Defence support to domestic Counter-Terrorism arrangements

Cheryl Sanders
July 17, 2017

According to new measures announced on Monday by Malcolm Turnbull, Australia's prime minister, state and territory governments would be able to call for military help any time a "terror incident" is declared.

"What I am doing is taking a lot of the red tape and the gum out of the works to enable the cooperation between the police and the ADF (Australian Defence Forces) and particularly the specialists so they can work together more seamlessly", he added.

"We have to stay ahead of the threat of terrorism", Mr Turnbull said.

Mr Turnbull said state and territory police remain the best first responders "immediately after an attack starts". "But Defence can offer more support to states and territories to enhance their capabilities and increase their understanding of Defence's unique capabilities to ensure a comprehensive response to potential terrorist attacks".

Prime Minister Malcolm Turnbull made the announcement in Holsworthy on Monday, explaining Special Forces soldiers will be involved in training law enforcement officers.

That will include an offer of training from ADF special forces units such as the SAS, which is based in Swanbourne.

In practice, this means that it will be easier to deploy the Defence Forces in response to domestic terror incidents.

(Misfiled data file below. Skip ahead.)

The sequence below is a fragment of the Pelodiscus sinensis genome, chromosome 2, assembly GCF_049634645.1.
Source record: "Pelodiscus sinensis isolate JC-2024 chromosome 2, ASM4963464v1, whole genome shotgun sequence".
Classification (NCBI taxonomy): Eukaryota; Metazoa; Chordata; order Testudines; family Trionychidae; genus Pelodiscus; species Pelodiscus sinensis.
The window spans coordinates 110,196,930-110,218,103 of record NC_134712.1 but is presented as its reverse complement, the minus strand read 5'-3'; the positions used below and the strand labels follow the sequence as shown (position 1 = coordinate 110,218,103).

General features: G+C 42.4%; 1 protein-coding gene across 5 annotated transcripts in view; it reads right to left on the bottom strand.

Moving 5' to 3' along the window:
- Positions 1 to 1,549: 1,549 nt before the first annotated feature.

The Defence Act will be strengthened to remove some constraints governing the "call-out" of the ADF in terrorist situations.

Previously, the military were "called out" for assistance by a state only if local police capabilities were exceeded during an incident.

NEW powers to prevent suspected terrorists from leaving the scene of an incident.

Last week, Mr Turnbull spoke to police in London who responded to the London Bridge and Borough Market attacks, where three terrorists killed eight people and injured 50 in a few minutes.

Mr Turnbull told The West Australian details of the rules would be thrashed out with States and Territories at Council of Australian Governments meetings, and through the Australia-New Zealand counterterrorism committee.

We can not afford to take a "set and forget" mentality on national security.

"The terrorism response we have at the moment is good, as are the links between state and federal police and intelligence organisations".

The government-proposed changes to national security laws are part of a review into counter-terrorism.

It is essential that Australia evolves its responses and counter-measures in response to the changing threat.

"But defence must be able to contribute effectively to domestic counter-terrorism efforts, in addition to its offshore counter-terrorism missions and regional capacity-building activities".

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